Dick Shanley's graceful, exquisitely modeled sculptures are inspired by the human form. Shanley, who first became known for his sculptural furniture, turned to making sculpture in 1977, after a meeting with Henry Moore. Indeed, it is the art of Henry Moore, Alexander Archipenko, Jean Arp, Constantin Brancusi, and Alberto Giacometti, the elegant simplicity of their forms, that informs his sculpture.
An avid fan of dance, he holds a subscription to the New York City Ballet, which he describes as "soul food." It is the sensuous grace, dynamic motion, and rhythm of dance that he seeks to express in his swooping, curvilinear forms. The walls of his studio are covered with newspaper clippings related to the world of dance: photos of George Balanchine, celebrated dancers, even the occasional shot of a performer caught mid-gesture. All serve as inspiration.
Shanley begins his process with hastily executed preparatory drawings, which then lead to two-dimensional templates. He thinks, however, three-dimensionally, and quickly moves on to the laminated birch that he imports from Finland; by building up sections of wood, he eventually acquires a large enough piece to work with. The layers of laminate impart a wonderful striped effect to each sculpture.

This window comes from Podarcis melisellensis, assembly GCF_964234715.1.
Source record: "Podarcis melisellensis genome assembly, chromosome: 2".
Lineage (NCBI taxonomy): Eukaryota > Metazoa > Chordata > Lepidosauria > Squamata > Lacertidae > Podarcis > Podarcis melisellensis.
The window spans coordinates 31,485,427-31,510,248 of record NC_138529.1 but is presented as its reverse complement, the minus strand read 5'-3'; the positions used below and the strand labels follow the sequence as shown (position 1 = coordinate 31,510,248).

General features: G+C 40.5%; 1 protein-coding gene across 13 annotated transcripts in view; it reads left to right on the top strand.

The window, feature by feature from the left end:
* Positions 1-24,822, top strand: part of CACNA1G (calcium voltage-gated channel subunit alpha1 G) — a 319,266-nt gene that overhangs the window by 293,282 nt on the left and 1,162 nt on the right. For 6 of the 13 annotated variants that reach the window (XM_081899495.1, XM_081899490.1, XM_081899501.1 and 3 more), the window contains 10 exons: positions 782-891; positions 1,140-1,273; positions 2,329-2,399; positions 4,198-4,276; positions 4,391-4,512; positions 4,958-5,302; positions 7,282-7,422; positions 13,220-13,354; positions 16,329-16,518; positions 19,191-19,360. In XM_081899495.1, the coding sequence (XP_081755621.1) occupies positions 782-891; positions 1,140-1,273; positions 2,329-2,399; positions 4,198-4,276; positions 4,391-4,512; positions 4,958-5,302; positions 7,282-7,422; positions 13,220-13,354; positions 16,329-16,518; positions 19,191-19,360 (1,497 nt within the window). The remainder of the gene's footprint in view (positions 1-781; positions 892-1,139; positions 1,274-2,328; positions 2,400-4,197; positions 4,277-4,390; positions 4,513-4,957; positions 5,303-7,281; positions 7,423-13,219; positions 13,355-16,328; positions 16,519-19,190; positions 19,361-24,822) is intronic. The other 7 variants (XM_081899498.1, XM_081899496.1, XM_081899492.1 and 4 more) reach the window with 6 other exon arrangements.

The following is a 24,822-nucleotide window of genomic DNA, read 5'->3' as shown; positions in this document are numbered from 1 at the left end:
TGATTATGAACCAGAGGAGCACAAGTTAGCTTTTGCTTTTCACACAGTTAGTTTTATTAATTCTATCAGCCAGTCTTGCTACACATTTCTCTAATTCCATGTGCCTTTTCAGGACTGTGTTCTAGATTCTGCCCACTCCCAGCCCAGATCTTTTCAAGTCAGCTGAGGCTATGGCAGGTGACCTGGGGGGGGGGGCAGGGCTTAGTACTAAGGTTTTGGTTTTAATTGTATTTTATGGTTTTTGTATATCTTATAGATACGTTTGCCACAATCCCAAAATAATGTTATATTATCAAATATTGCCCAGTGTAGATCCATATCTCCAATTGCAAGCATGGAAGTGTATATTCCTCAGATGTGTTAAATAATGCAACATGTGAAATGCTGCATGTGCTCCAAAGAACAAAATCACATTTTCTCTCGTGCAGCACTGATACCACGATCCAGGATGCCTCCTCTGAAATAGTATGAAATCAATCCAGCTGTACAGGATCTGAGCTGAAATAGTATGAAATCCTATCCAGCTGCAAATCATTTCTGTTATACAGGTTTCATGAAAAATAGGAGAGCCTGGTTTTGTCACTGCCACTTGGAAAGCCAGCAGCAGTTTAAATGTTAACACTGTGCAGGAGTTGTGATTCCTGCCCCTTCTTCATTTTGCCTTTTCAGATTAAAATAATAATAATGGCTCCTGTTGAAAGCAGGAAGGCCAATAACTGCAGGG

Shanley strives not for anatomical accuracy, but for a sense of pleasing proportion. He enjoys pushing his sculptures to achieve improbably thin passages between sensually swelling forms and extended limbs. Many of his wood sculptures serve as the basis for works in bronze, produced in limited editions, but the wood pieces, joyous celebrations of life, are complete entities in and of themselves. Having exhibited extensively for years in the Northeast, he currently shows his work regularly in Switzerland and Germany.